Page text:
Staff Publications

Staff Publications

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    'Staff publications' is the digital repository of Wageningen University & Research

    'Staff publications' contains references to publications authored by Wageningen University staff from 1976 onward.

    Publications authored by the staff of the Research Institutes are available from 1995 onwards.

    Full text documents are added when available. The database is updated daily and currently holds about 240,000 items, of which 72,000 in open access.

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Record number 39094
Title Evaluating Mediterranean Soil Contamination Risks in Selected Hydrological Scenarios.
Author(s) Rosa, D. de la; Crompvoets, J.
Source Agriculture, Ecosystems and Environment 67 (1997)2-3. - ISSN 0167-8809 - p. 239 - 250.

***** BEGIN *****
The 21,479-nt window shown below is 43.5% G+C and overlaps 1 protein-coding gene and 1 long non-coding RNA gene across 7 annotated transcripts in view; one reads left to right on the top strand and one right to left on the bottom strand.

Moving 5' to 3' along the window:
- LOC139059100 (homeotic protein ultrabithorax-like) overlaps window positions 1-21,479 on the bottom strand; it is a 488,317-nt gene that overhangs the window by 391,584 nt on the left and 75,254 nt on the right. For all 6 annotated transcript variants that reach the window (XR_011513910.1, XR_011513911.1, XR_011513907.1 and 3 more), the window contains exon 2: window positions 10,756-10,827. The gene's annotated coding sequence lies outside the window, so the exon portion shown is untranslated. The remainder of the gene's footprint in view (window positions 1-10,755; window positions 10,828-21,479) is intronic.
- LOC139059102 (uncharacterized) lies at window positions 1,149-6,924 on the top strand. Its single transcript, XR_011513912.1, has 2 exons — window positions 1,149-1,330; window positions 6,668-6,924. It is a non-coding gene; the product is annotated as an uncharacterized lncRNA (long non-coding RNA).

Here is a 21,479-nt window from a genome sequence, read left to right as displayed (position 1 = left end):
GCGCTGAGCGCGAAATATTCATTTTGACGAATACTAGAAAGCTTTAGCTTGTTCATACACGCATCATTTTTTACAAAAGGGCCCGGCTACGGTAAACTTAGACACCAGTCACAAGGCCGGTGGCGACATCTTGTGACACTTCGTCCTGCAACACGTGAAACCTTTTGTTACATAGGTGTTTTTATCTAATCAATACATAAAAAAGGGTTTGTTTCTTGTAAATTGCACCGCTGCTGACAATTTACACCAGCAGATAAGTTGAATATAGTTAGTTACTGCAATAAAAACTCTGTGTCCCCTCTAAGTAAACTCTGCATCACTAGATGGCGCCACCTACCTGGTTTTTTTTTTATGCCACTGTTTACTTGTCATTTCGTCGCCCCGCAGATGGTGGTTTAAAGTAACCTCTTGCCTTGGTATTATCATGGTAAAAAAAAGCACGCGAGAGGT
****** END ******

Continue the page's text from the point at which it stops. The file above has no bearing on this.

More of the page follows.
Department(s) Laboratory of Geo-information Science and Remote Sensing
Publication type Refereed Article in a scientific journal
Publication year 1997
Abstract This paper reports an attempt of predicting the contamination risk of soils and water as they respond to hydrological changes in the agricultural lands of Sevilla province, Spain. Based on land evaluation methodologies, a semi-empirical model (named Pantanal, as module of the integrated package MicroLEIS(TM): Microcomputer-based Mediterranean Land Evaluation Information System) is used for assessing limitations for the use of the land, or vulnerability of the land, to relevant surface and ground water agrocontaminants: phosphorus, nitrogen, heavy metals and pesticides, The input land characteristics refer to soil properties (basically, redox potential and organic matter content) and to the mobility of contaminants. The selected hydrological change scenarios are induced by differences in land use, agricultural management and soil type, such as wetlands/drained-irrigated lands, or irrigated rice lands/dry agriculture/set-aside lands. The evaluation results showed that hydrological changes produced by extensification/intensification methods of production appear to have important effects on land degradation. Also, spatial variability in relation to soil and crop implies significant difference of vulnerability for the four types of soil contaminants considered.
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